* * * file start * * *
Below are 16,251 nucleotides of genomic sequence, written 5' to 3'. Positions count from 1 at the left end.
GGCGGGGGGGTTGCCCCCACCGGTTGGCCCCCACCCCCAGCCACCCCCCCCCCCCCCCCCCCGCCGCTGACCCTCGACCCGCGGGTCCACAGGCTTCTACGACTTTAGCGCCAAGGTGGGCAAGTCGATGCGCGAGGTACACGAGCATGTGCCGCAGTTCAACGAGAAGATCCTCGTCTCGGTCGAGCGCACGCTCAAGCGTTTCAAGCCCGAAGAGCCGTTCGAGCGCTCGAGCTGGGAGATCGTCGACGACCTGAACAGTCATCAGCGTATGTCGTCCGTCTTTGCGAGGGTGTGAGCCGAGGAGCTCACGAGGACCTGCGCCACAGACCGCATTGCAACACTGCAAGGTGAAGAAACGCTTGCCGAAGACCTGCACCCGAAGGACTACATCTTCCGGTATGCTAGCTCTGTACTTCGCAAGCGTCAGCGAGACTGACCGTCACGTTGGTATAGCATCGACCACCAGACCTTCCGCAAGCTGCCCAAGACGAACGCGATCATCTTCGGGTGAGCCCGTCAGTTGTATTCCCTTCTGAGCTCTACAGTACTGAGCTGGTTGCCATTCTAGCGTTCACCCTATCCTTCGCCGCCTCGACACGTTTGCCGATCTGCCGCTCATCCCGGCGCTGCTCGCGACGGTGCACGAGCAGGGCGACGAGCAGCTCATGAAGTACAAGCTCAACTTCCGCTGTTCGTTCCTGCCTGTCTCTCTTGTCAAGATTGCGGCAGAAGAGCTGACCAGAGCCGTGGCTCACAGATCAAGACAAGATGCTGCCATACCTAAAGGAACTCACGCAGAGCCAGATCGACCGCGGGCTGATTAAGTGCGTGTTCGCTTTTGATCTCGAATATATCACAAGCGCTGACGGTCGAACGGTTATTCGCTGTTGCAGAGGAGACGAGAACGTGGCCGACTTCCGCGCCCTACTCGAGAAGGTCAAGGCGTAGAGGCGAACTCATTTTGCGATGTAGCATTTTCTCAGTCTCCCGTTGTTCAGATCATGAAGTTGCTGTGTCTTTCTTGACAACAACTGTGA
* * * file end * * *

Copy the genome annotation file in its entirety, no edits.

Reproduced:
Below are 16,251 nucleotides of genomic sequence, written 5' to 3'. Positions count from 1 at the left end.
GGCGGGGGGGTTGCCCCCACCGGTTGGCCCCCACCCCCAGCCACCCCCCCCCCCCCCCCCCCGCCGCTGACCCTCGACCCGCGGGTCCACAGGCTTCTACGACTTTAGCGCCAAGGTGGGCAAGTCGATGCGCGAGGTACACGAGCATGTGCCGCAGTTCAACGAGAAGATCCTCGTCTCGGTCGAGCGCACGCTCAAGCGTTTCAAGCCCGAAGAGCCGTTCGAGCGCTCGAGCTGGGAGATCGTCGACGACCTGAACAGTCATCAGCGTATGTCGTCCGTCTTTGCGAGGGTGTGAGCCGAGGAGCTCACGAGGACCTGCGCCACAGACCGCATTGCAACACTGCAAGGTGAAGAAACGCTTGCCGAAGACCTGCACCCGAAGGACTACATCTTCCGGTATGCTAGCTCTGTACTTCGCAAGCGTCAGCGAGACTGACCGTCACGTTGGTATAGCATCGACCACCAGACCTTCCGCAAGCTGCCCAAGACGAACGCGATCATCTTCGGGTGAGCCCGTCAGTTGTATTCCCTTCTGAGCTCTACAGTACTGAGCTGGTTGCCATTCTAGCGTTCACCCTATCCTTCGCCGCCTCGACACGTTTGCCGATCTGCCGCTCATCCCGGCGCTGCTCGCGACGGTGCACGAGCAGGGCGACGAGCAGCTCATGAAGTACAAGCTCAACTTCCGCTGTTCGTTCCTGCCTGTCTCTCTTGTCAAGATTGCGGCAGAAGAGCTGACCAGAGCCGTGGCTCACAGATCAAGACAAGATGCTGCCATACCTAAAGGAACTCACGCAGAGCCAGATCGACCGCGGGCTGATTAAGTGCGTGTTCGCTTTTGATCTCGAATATATCACAAGCGCTGACGGTCGAACGGTTATTCGCTGTTGCAGAGGAGACGAGAACGTGGCCGACTTCCGCGCCCTACTCGAGAAGGTCAAGGCGTAGAGGCGAACTCATTTTGCGATGTAGCATTTTCTCAGTCTCCCGTTGTTCAGATCATGAAGTTGCTGTGTCTTTCTTGACAACAACTGTGA